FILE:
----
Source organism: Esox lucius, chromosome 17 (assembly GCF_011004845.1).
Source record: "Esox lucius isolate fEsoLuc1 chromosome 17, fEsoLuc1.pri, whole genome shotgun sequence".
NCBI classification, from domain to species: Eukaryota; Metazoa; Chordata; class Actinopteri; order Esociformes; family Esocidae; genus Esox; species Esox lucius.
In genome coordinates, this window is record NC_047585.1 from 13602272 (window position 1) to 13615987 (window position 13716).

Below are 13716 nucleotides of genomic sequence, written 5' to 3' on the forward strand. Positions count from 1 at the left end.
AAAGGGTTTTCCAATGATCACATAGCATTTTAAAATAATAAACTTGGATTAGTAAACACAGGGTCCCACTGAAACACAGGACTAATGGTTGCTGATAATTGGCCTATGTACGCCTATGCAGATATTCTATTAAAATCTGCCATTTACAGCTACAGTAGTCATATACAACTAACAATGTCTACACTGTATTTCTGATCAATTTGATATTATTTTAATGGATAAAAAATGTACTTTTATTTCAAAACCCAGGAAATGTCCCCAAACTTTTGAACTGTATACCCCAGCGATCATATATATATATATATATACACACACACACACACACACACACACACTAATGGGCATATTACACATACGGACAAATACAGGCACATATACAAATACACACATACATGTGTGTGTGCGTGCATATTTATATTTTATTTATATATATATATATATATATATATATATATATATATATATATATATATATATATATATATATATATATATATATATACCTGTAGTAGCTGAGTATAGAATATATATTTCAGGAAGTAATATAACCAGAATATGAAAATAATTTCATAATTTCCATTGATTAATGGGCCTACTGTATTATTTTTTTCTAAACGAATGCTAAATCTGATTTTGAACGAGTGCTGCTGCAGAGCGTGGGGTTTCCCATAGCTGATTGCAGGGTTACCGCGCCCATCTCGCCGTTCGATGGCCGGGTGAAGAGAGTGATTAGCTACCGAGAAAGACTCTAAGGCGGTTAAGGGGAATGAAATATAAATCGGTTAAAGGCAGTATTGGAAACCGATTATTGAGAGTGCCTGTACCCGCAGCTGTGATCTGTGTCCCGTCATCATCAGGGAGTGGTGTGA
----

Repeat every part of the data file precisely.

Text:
Source organism: Esox lucius, chromosome 17 (assembly GCF_011004845.1).
Source record: "Esox lucius isolate fEsoLuc1 chromosome 17, fEsoLuc1.pri, whole genome shotgun sequence".
NCBI classification, from domain to species: Eukaryota; Metazoa; Chordata; class Actinopteri; order Esociformes; family Esocidae; genus Esox; species Esox lucius.
In genome coordinates, this window is record NC_047585.1 from 13602272 (window position 1) to 13615987 (window position 13716).

Below are 13716 nucleotides of genomic sequence, written 5' to 3' on the forward strand. Positions count from 1 at the left end.
AAAGGGTTTTCCAATGATCACATAGCATTTTAAAATAATAAACTTGGATTAGTAAACACAGGGTCCCACTGAAACACAGGACTAATGGTTGCTGATAATTGGCCTATGTACGCCTATGCAGATATTCTATTAAAATCTGCCATTTACAGCTACAGTAGTCATATACAACTAACAATGTCTACACTGTATTTCTGATCAATTTGATATTATTTTAATGGATAAAAAATGTACTTTTATTTCAAAACCCAGGAAATGTCCCCAAACTTTTGAACTGTATACCCCAGCGATCATATATATATATATATATACACACACACACACACACACACACACACTAATGGGCATATTACACATACGGACAAATACAGGCACATATACAAATACACACATACATGTGTGTGTGCGTGCATATTTATATTTTATTTATATATATATATATATATATATATATATATATATATATATATATATATATATATATATATATATATATATATATATACCTGTAGTAGCTGAGTATAGAATATATATTTCAGGAAGTAATATAACCAGAATATGAAAATAATTTCATAATTTCCATTGATTAATGGGCCTACTGTATTATTTTTTTCTAAACGAATGCTAAATCTGATTTTGAACGAGTGCTGCTGCAGAGCGTGGGGTTTCCCATAGCTGATTGCAGGGTTACCGCGCCCATCTCGCCGTTCGATGGCCGGGTGAAGAGAGTGATTAGCTACCGAGAAAGACTCTAAGGCGGTTAAGGGGAATGAAATATAAATCGGTTAAAGGCAGTATTGGAAACCGATTATTGAGAGTGCCTGTACCCGCAGCTGTGATCTGTGTCCCGTCATCATCAGGGAGTGGTGTGA